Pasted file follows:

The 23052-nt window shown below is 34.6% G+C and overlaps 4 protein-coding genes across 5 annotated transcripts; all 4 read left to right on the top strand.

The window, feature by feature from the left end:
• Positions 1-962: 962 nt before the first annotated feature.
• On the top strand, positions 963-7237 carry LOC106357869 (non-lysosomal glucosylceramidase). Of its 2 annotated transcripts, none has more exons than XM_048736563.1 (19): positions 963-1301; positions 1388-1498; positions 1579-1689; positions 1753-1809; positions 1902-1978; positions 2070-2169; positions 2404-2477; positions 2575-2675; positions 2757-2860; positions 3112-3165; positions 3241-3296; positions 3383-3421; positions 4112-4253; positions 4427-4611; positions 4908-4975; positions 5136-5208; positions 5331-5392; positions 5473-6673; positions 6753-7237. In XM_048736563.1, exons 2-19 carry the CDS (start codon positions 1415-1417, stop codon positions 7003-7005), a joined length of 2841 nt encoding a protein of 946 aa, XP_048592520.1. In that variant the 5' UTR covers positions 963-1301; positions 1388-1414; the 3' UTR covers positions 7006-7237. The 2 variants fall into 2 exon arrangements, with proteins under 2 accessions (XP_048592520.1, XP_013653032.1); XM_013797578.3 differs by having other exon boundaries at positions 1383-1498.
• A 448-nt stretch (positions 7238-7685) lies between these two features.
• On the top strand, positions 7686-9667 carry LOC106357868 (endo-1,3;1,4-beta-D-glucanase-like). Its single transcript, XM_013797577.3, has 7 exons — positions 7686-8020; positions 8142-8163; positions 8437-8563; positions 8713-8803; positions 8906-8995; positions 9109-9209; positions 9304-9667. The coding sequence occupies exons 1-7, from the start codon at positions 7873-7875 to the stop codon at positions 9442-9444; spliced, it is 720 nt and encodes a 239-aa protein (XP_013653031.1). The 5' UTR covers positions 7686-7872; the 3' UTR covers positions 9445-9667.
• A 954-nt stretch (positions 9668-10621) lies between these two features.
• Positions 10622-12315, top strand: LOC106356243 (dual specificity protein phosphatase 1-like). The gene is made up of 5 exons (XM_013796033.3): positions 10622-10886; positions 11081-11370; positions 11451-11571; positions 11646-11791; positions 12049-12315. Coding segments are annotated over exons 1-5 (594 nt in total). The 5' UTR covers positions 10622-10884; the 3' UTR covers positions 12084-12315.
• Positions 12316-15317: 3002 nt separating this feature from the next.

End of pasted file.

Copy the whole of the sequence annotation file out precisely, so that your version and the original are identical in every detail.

The 23052-nt window shown below is 34.6% G+C and overlaps 4 protein-coding genes across 5 annotated transcripts; all 4 read left to right on the top strand.

The window, feature by feature from the left end:
• Positions 1-962: 962 nt before the first annotated feature.
• On the top strand, positions 963-7237 carry LOC106357869 (non-lysosomal glucosylceramidase). Of its 2 annotated transcripts, none has more exons than XM_048736563.1 (19): positions 963-1301; positions 1388-1498; positions 1579-1689; positions 1753-1809; positions 1902-1978; positions 2070-2169; positions 2404-2477; positions 2575-2675; positions 2757-2860; positions 3112-3165; positions 3241-3296; positions 3383-3421; positions 4112-4253; positions 4427-4611; positions 4908-4975; positions 5136-5208; positions 5331-5392; positions 5473-6673; positions 6753-7237. In XM_048736563.1, exons 2-19 carry the CDS (start codon positions 1415-1417, stop codon positions 7003-7005), a joined length of 2841 nt encoding a protein of 946 aa, XP_048592520.1. In that variant the 5' UTR covers positions 963-1301; positions 1388-1414; the 3' UTR covers positions 7006-7237. The 2 variants fall into 2 exon arrangements, with proteins under 2 accessions (XP_048592520.1, XP_013653032.1); XM_013797578.3 differs by having other exon boundaries at positions 1383-1498.
• A 448-nt stretch (positions 7238-7685) lies between these two features.
• On the top strand, positions 7686-9667 carry LOC106357868 (endo-1,3;1,4-beta-D-glucanase-like). Its single transcript, XM_013797577.3, has 7 exons — positions 7686-8020; positions 8142-8163; positions 8437-8563; positions 8713-8803; positions 8906-8995; positions 9109-9209; positions 9304-9667. The coding sequence occupies exons 1-7, from the start codon at positions 7873-7875 to the stop codon at positions 9442-9444; spliced, it is 720 nt and encodes a 239-aa protein (XP_013653031.1). The 5' UTR covers positions 7686-7872; the 3' UTR covers positions 9445-9667.
• A 954-nt stretch (positions 9668-10621) lies between these two features.
• Positions 10622-12315, top strand: LOC106356243 (dual specificity protein phosphatase 1-like). The gene is made up of 5 exons (XM_013796033.3): positions 10622-10886; positions 11081-11370; positions 11451-11571; positions 11646-11791; positions 12049-12315. Coding segments are annotated over exons 1-5 (594 nt in total). The 5' UTR covers positions 10622-10884; the 3' UTR covers positions 12084-12315.
• Positions 12316-15317: 3002 nt separating this feature from the next.